Depending on your skin’s sensitivity, you may want to avoid any acids at all on the days you’re using retinol (more on why later) and if you’re new to it, be sure to introduce it gradually and begin with a low concentration.
‘Following retinol with any other topical skincare will dilute the active ingredient, vitamin A, and reduce its effectiveness,’ Kate adds.
Again referring to The Inkey List’s earlier advice, apply treatment serums first – this includes retinol – and hydrating serums second.
Finish your nightly routine with your usual moisturiser or the best night cream for your skin type. And if your skin is particularly dry, layer an oil over the top to lock in moisture.
Are there products that can’t be applied together?
More and more of us are using potent skincare ingredients, like acids and retinol, on the regular, so it’s important to know which of the strong stuff don’t mix.
‘I would avoid using multiple products with irritant properties at the same time,’ explains Dr Kluk. ‘An example of this would be avoiding the application of AHAs, such as glycolic acid, and retinol or any of the prescription retinoid creams together. Many people can’t even tolerate using these on the same day, so my advice would be to choose one or the other unless advised otherwise by a dermatologist.’
Kate agrees: ‘I don’t like to mix acids and retinols at the same time; some skins are highly susceptible to retinoid reactions and mixing too many actives in one go is asking for trouble.’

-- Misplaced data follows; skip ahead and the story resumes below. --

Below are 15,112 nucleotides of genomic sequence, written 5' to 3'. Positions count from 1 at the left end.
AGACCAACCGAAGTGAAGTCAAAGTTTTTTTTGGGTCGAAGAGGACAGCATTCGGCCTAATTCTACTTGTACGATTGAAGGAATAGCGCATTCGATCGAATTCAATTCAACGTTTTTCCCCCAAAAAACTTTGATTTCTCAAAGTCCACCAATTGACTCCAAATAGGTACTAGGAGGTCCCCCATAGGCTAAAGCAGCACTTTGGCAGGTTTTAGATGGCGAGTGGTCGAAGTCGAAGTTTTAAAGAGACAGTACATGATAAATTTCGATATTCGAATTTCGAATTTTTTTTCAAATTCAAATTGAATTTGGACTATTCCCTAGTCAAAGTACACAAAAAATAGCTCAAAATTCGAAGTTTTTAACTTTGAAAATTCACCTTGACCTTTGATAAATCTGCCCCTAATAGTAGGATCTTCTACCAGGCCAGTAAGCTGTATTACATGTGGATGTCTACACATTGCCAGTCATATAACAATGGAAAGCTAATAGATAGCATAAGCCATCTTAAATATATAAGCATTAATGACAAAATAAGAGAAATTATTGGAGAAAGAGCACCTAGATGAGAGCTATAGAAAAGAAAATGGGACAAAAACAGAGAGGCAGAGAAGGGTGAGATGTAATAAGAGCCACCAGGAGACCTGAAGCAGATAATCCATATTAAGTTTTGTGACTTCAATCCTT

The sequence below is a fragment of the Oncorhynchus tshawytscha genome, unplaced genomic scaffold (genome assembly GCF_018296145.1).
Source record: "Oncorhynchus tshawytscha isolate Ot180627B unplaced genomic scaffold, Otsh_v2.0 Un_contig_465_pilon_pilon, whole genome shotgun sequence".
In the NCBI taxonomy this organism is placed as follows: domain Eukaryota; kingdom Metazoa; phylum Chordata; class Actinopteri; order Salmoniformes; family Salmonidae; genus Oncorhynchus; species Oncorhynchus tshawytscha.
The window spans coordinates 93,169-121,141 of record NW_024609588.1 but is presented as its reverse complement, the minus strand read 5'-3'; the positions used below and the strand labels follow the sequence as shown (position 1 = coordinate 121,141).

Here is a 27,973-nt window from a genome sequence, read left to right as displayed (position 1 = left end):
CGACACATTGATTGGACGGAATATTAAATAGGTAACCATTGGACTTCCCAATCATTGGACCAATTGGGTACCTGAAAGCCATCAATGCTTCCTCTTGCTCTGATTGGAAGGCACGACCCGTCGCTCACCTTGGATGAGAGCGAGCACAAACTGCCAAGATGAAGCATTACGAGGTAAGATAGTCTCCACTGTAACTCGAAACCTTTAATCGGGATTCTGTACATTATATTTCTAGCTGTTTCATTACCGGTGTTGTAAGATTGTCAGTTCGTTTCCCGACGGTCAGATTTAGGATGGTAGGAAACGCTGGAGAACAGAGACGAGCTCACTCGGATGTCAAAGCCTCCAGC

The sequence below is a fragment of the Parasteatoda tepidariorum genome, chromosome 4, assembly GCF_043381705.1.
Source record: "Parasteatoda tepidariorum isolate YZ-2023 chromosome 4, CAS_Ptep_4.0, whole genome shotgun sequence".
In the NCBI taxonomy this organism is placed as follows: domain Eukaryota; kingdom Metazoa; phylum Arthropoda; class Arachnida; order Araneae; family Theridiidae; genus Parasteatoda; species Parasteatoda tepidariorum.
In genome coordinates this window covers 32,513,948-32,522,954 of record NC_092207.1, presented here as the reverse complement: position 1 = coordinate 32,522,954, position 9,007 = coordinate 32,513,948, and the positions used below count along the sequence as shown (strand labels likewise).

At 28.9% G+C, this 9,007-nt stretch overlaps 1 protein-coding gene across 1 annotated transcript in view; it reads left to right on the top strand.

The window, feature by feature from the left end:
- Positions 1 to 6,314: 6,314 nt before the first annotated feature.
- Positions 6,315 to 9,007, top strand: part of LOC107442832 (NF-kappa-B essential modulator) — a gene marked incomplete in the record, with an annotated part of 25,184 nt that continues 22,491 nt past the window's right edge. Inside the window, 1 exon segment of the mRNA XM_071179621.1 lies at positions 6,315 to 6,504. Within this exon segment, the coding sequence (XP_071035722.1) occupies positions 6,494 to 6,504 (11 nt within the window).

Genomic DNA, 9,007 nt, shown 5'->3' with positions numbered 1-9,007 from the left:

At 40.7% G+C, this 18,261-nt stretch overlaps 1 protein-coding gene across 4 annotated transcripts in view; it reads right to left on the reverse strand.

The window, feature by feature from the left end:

Which products should you not use during the day or at night?
‘Vitamin A creams, such as retinol or retinaldehyde, may increase sensitivity to the sun and so should be applied at night – and SPF should be applied the following morning. The same goes for acids,’ explains Dr Kluk.
‘Antioxidants like vitamin C can be used both morning and night, but as they provide a form of protection against UV and pollution, it seems sensible to me to use them in the morning before heading out the front door.’
How many acid products is too many?
These days acids come in just about every skincare form, from cleanser to toner, serum and moisturiser. So what’s the safe limit for how many AHA/BHA products you can use in one go?
‘It depends on how reactive your skin is and also on your individual skin needs,’ advises Dr Kluk. ‘Acids are potentially quite irritating to the skin and can cause redness, peeling and sensitivity, so it’s best to select one product and only add others if there is still a clinical need and your skin is able to tolerate it. You don’t need to use every acid just because you can!
‘If you have oily skin or breakouts, choose salicylic acid. If you want to smooth and hydrate the skin, choose lactic acid. And if you want to brighten dark spots or treat wrinkles, choose glycolic acid.
‘For those who can’t tolerate any of the above acids, mandelic acid may be less irritating to use as the larger molecules don’t penetrate as deeply.’
So, to recap the correct skincare order…
Mask (evening, max twice a week)
For more skincare advice and product recommendations, head to our Hair & Beauty section